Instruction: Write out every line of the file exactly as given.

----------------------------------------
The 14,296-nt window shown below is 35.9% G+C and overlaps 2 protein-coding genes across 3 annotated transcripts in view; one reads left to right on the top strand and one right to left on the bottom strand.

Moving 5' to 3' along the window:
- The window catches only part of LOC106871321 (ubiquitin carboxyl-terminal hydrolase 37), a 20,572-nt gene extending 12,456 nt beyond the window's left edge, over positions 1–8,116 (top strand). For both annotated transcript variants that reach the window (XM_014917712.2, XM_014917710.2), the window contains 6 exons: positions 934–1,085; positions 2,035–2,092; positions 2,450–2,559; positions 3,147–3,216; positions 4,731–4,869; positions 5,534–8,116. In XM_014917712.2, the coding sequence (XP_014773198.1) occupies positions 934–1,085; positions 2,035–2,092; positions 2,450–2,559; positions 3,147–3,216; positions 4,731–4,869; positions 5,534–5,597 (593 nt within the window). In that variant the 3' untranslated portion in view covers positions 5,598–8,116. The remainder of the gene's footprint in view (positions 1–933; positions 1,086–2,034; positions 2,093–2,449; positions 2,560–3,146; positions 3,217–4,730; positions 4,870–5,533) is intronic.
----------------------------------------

The 14,296-nt window shown below is 35.9% G+C and overlaps 2 protein-coding genes across 3 annotated transcripts in view; one reads left to right on the top strand and one right to left on the bottom strand.

Moving 5' to 3' along the window:
- The window catches only part of LOC106871321 (ubiquitin carboxyl-terminal hydrolase 37), a 20,572-nt gene extending 12,456 nt beyond the window's left edge, over positions 1–8,116 (top strand). For both annotated transcript variants that reach the window (XM_014917712.2, XM_014917710.2), the window contains 6 exons: positions 934–1,085; positions 2,035–2,092; positions 2,450–2,559; positions 3,147–3,216; positions 4,731–4,869; positions 5,534–8,116. In XM_014917712.2, the coding sequence (XP_014773198.1) occupies positions 934–1,085; positions 2,035–2,092; positions 2,450–2,559; positions 3,147–3,216; positions 4,731–4,869; positions 5,534–5,597 (593 nt within the window). In that variant the 3' untranslated portion in view covers positions 5,598–8,116. The remainder of the gene's footprint in view (positions 1–933; positions 1,086–2,034; positions 2,093–2,449; positions 2,560–3,146; positions 3,217–4,730; positions 4,870–5,533) is intronic.